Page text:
Some of these quantities refer directly to a point of time. That is true of "capital value" as also of such quantities as demand and supply prices. Other terms – as e.g. "income", "revenue", "return", "expenses", "savings", "investments" – imply, however, a time period for which they are reckoned. But in order to be unambiguous they must also refer to a point of time at which they are calculated. (Gunnar Myrdal, Monetary Equilibrium, London : W. Hodge 1939: 46–7)

Economist G. L. S. Shackle claimed the importance of Gunnar Myrdal´s analysis by which saving and investment are allowed to adjust ex ante to each other. However, the reference to ex ante and ex post analysis has become so usual in modern macroeconomics that the position of John Maynard Keynes to not include it in his work was currently considered as an oddity, if not a mistake. As Shackle put it:

Myrdalian ex ante language would have saved the General Theory from describing the flow of investment and the flow of saving as identically, tautologically equal, and within the same discourse, treating their equality as a condition which may, or not, be fulfilled. (Shackle, G.L.S. (1989) "What did the General Theory do?", in J. Pheby (ed), New Directions in Post-keynesian Economics, Aldershot: Edward Elgar.)"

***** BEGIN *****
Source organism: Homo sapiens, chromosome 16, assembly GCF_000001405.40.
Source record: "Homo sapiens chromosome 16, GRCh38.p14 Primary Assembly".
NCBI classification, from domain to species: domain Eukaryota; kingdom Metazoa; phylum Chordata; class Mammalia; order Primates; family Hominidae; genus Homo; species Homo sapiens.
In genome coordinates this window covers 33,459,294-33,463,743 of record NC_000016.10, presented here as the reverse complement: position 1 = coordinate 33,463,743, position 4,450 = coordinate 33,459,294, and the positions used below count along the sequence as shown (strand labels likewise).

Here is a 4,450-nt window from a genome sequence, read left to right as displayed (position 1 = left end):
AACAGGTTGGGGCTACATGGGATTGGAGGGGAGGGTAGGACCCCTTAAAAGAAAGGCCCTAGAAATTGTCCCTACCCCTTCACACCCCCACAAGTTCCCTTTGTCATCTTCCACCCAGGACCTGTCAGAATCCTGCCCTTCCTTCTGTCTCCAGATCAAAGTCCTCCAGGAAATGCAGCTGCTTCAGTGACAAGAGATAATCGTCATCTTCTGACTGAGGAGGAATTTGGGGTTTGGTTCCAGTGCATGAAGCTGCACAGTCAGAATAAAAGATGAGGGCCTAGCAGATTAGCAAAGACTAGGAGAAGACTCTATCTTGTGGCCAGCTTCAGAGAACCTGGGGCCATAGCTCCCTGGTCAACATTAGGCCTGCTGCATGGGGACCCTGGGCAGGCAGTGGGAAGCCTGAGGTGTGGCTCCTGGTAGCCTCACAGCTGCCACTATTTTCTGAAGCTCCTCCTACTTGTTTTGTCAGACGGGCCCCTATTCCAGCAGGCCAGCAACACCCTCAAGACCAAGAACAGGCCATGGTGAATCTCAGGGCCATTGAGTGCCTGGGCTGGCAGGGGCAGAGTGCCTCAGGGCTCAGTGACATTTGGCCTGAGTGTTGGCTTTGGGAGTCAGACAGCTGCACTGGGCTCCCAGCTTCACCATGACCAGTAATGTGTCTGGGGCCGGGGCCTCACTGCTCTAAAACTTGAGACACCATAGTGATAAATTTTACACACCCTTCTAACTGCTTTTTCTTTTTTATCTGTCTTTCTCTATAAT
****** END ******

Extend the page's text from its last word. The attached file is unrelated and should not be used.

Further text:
https://en.wikipedia.org/wiki/Ex-ante

Seems like Keynes was caught up in the same thing as the MMTers are caught up in currently... so this is nothing new with these people...

Matt Franko said...

Tom any of us can have the best intentions but that doesnt mean we are properly trained and qualified...

Here:

http://mikenormaneconomics.blogspot.com/2016/02/what-is-calculus-and-why-do-we-study-it.html

"The fundamental idea of calculus is to study change by studying "instantaneous" change, by which we mean changes over tiny intervals of time."

None of these people are doing this...

Matt Franko said...

At least Bill refuses to get involved in the politics... which we cant say about many others...

Matt Franko said...

Hey are we politicians or scientists?

Tom Hickey said...

Tom they are trying to accommodate the mainstream stochastic approach that seeks some sort of defined fiscal outcome...

You say here: "MMT is ALL about accommodating the nongovernment saving propensity through the fiscal stance. "

You CANT do that.. think about your words here "fiscal stance" what is that? Its an ex post result...

You cant achieve an ex ante goal by targeting an ex post result...


Since the fiscal balance is non-discretionary wrt the budget, the choice is between government not being in the policy business and becoming a night watchman, and formulating policy in a way that adjusts to changing condition with a view to some desired outcome like full employment. MT does the latter with its approach using automatic stabilization and the buffer of employed.